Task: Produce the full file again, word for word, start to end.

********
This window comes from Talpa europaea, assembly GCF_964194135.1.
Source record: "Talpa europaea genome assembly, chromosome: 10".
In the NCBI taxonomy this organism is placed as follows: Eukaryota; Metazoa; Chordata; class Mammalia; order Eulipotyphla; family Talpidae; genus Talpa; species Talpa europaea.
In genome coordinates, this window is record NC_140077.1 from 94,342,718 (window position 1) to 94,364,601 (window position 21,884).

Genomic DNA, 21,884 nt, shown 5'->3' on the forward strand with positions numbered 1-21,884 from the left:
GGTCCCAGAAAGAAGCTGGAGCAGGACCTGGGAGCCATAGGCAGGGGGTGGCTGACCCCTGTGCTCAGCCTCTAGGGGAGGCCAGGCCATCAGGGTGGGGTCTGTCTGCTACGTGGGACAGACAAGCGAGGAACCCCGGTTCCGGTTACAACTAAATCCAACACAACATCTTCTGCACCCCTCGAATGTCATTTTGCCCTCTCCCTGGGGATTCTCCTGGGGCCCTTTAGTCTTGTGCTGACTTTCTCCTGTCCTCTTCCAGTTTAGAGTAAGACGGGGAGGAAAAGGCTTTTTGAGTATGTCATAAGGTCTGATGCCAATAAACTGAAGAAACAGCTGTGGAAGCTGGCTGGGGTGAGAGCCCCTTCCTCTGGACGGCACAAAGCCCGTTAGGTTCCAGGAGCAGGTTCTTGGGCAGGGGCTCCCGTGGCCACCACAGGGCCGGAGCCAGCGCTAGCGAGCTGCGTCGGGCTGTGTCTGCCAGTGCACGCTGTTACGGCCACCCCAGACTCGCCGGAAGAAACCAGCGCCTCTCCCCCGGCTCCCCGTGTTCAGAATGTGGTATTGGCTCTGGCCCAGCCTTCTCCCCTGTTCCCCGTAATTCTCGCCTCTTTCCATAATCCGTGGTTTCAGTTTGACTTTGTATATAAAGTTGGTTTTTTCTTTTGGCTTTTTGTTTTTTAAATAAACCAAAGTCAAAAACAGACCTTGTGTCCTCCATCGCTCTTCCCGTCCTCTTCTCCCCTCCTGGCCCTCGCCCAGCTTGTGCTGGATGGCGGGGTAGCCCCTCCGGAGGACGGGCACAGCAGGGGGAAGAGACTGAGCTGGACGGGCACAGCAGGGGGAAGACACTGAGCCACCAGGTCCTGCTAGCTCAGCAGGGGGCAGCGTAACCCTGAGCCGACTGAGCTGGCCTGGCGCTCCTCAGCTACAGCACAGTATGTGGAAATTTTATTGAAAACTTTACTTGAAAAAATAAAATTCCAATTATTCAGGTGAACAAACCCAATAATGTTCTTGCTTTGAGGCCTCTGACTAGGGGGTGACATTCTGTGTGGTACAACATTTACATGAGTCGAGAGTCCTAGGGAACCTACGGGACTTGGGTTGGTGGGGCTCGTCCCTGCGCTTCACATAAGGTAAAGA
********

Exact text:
This window comes from Talpa europaea, assembly GCF_964194135.1.
Source record: "Talpa europaea genome assembly, chromosome: 10".
In the NCBI taxonomy this organism is placed as follows: Eukaryota; Metazoa; Chordata; class Mammalia; order Eulipotyphla; family Talpidae; genus Talpa; species Talpa europaea.
In genome coordinates, this window is record NC_140077.1 from 94,342,718 (window position 1) to 94,364,601 (window position 21,884).

Genomic DNA, 21,884 nt, shown 5'->3' on the forward strand with positions numbered 1-21,884 from the left:
GGTCCCAGAAAGAAGCTGGAGCAGGACCTGGGAGCCATAGGCAGGGGGTGGCTGACCCCTGTGCTCAGCCTCTAGGGGAGGCCAGGCCATCAGGGTGGGGTCTGTCTGCTACGTGGGACAGACAAGCGAGGAACCCCGGTTCCGGTTACAACTAAATCCAACACAACATCTTCTGCACCCCTCGAATGTCATTTTGCCCTCTCCCTGGGGATTCTCCTGGGGCCCTTTAGTCTTGTGCTGACTTTCTCCTGTCCTCTTCCAGTTTAGAGTAAGACGGGGAGGAAAAGGCTTTTTGAGTATGTCATAAGGTCTGATGCCAATAAACTGAAGAAACAGCTGTGGAAGCTGGCTGGGGTGAGAGCCCCTTCCTCTGGACGGCACAAAGCCCGTTAGGTTCCAGGAGCAGGTTCTTGGGCAGGGGCTCCCGTGGCCACCACAGGGCCGGAGCCAGCGCTAGCGAGCTGCGTCGGGCTGTGTCTGCCAGTGCACGCTGTTACGGCCACCCCAGACTCGCCGGAAGAAACCAGCGCCTCTCCCCCGGCTCCCCGTGTTCAGAATGTGGTATTGGCTCTGGCCCAGCCTTCTCCCCTGTTCCCCGTAATTCTCGCCTCTTTCCATAATCCGTGGTTTCAGTTTGACTTTGTATATAAAGTTGGTTTTTTCTTTTGGCTTTTTGTTTTTTAAATAAACCAAAGTCAAAAACAGACCTTGTGTCCTCCATCGCTCTTCCCGTCCTCTTCTCCCCTCCTGGCCCTCGCCCAGCTTGTGCTGGATGGCGGGGTAGCCCCTCCGGAGGACGGGCACAGCAGGGGGAAGAGACTGAGCTGGACGGGCACAGCAGGGGGAAGACACTGAGCCACCAGGTCCTGCTAGCTCAGCAGGGGGCAGCGTAACCCTGAGCCGACTGAGCTGGCCTGGCGCTCCTCAGCTACAGCACAGTATGTGGAAATTTTATTGAAAACTTTACTTGAAAAAATAAAATTCCAATTATTCAGGTGAACAAACCCAATAATGTTCTTGCTTTGAGGCCTCTGACTAGGGGGTGACATTCTGTGTGGTACAACATTTACATGAGTCGAGAGTCCTAGGGAACCTACGGGACTTGGGTTGGTGGGGCTCGTCCCTGCGCTTCACATAAGGTAAAGA